James Shorthouse, Head of Alternative Markets at Colliers International, comments on what ‘Super Saturday’ means to the hospitality sector:
“Super Saturday is the boost that bars, pubs, restaurants and hotels really need to kickstart the hospitality sector. There is a real buzz up and down the country as customers emerge from 15 weeks of ‘lock-down’, and owners and their staff are raring to go.”
“For many pub and restaurant-goers, the summer of 2020 will have a distinctly Continental flavour, with the extension of outdoor seating and fast-tracked drinks licences for serving diners at outdoor tables being actively encouraged by many councils aimed at giving the industry a much-needed stimulus.
“To begin with pubs, bars and restaurants, are likely to be very different places when they reopen. Business owners and operators have invested significant effort, and cash, in ensuring that their premises meet all the safety standards, and adhere to the new rules; especially around 1+ metre social distancing, group size and security.
“The release of lock-down does of course bring with it risks of increased spread of the virus, and the hospitality industry is reliant on its customers behaving responsibly. Staff need to get used to working under the new rules, and whilst there will inevitably be some teething problems, with the goodwill of all concerned we are expecting a positive experience across the hospitality and leisure sectors.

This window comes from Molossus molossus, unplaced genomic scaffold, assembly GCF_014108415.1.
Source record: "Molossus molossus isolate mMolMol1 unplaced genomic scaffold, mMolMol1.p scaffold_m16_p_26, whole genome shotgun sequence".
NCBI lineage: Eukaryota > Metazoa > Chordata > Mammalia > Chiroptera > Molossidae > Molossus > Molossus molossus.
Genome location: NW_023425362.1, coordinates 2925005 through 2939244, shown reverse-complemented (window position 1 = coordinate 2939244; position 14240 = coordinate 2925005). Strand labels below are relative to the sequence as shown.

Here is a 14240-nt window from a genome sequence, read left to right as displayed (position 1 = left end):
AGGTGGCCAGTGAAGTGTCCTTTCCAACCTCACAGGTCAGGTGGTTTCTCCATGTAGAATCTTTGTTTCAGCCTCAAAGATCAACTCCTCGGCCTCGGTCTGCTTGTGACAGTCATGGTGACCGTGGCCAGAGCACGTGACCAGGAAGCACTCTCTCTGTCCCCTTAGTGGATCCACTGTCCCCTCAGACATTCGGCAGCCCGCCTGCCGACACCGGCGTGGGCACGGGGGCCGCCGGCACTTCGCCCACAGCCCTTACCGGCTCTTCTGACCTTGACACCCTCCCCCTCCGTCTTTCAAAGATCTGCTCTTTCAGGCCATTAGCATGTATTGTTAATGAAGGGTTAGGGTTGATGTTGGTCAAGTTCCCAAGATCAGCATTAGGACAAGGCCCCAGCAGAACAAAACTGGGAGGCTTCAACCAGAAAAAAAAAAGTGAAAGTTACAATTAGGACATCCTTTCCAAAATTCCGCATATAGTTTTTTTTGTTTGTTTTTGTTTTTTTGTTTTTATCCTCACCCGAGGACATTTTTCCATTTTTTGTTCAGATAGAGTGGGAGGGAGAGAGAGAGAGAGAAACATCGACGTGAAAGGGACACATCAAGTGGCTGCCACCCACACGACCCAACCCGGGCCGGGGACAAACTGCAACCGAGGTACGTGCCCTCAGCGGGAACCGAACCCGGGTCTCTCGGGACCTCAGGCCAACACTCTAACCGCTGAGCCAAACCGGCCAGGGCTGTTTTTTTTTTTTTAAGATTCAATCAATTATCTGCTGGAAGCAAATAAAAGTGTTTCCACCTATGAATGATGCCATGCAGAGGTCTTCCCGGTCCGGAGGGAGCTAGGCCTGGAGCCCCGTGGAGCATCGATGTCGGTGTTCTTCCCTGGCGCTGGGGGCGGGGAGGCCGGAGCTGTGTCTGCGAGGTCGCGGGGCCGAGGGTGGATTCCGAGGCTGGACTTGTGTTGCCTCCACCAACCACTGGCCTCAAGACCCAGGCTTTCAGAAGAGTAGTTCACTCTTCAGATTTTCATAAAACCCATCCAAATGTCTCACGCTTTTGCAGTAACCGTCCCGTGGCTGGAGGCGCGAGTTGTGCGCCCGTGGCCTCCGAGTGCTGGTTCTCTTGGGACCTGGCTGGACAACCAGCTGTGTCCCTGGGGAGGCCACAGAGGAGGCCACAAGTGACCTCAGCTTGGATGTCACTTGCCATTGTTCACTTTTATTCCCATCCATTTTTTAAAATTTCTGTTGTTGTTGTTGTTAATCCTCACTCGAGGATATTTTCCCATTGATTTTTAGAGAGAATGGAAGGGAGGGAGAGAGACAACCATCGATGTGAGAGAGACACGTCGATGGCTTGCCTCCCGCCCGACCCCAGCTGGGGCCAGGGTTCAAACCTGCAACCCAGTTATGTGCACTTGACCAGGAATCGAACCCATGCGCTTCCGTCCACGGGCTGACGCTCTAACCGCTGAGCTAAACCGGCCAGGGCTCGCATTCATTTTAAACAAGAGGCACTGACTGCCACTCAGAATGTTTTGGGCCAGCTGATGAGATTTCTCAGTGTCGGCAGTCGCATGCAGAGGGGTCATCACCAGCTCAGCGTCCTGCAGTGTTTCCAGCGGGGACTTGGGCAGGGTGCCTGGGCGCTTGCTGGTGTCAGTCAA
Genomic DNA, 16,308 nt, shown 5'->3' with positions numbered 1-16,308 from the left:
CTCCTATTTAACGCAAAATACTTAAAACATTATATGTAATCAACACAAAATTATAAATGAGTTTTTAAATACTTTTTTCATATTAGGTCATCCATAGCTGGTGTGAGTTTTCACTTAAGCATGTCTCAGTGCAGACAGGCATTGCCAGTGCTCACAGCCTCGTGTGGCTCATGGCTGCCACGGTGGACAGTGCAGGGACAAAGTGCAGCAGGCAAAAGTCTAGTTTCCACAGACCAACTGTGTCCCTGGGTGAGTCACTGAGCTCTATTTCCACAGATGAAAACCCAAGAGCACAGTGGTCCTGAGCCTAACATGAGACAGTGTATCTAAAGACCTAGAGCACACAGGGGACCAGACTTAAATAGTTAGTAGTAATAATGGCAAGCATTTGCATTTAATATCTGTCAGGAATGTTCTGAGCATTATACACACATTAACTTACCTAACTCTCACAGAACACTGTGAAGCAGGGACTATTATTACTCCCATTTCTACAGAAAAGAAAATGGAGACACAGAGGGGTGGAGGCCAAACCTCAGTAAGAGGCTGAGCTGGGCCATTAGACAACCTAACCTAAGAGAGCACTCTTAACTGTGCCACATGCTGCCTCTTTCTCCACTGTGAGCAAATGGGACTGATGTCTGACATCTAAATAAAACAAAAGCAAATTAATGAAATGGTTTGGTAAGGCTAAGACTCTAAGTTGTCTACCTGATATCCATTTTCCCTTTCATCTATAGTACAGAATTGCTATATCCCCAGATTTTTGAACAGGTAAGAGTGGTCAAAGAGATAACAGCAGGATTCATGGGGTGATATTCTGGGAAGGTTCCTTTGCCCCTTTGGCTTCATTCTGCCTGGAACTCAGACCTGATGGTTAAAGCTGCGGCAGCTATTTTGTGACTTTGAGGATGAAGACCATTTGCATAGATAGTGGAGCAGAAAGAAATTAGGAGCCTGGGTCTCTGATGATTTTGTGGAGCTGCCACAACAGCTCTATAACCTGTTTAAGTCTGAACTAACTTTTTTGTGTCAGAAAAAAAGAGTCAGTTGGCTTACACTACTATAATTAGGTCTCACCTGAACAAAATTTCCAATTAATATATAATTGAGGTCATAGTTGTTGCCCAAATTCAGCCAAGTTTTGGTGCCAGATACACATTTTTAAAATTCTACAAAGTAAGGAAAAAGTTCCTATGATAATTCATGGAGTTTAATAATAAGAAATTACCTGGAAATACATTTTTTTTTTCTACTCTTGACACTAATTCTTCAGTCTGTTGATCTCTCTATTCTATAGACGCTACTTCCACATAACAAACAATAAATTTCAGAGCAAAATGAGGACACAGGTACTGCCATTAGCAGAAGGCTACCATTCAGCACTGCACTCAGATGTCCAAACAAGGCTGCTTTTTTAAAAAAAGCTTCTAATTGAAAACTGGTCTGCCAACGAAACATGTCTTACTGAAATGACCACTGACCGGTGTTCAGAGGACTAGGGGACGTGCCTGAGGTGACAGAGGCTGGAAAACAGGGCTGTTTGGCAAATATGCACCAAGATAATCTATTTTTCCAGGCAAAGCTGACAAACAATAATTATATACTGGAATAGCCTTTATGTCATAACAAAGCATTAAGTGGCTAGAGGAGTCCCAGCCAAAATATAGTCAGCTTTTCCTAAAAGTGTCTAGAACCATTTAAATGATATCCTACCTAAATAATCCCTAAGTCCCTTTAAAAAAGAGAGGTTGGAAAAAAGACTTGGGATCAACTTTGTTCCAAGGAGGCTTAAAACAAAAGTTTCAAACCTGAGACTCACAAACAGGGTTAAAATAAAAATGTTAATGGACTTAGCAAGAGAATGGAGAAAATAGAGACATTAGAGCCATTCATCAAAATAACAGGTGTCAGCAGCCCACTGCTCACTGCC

“We have been working with clients throughout the lockdown period and we know how much effort has been going on in readiness for ‘Super Saturday’ and beyond. There are, however, still real concerns about how businesses can pay their bills and overheads in the short-term. Of most concern is the payment of rent, and the landlord/tenant relationship between property owners and operators. The tenanted pub sector landlords have, since the start of lockdown, proactively engaged with their tenants, agreeing rent holidays or deferrals to ensure that the operators are on as secure a financial footing as possible, so there are perhaps some lessons about the aligning of interests, which could help inform the debate across the wider leisure and hospitality market sector to ensure that this diverse and vibrant part of the UK economy survives the next few months.”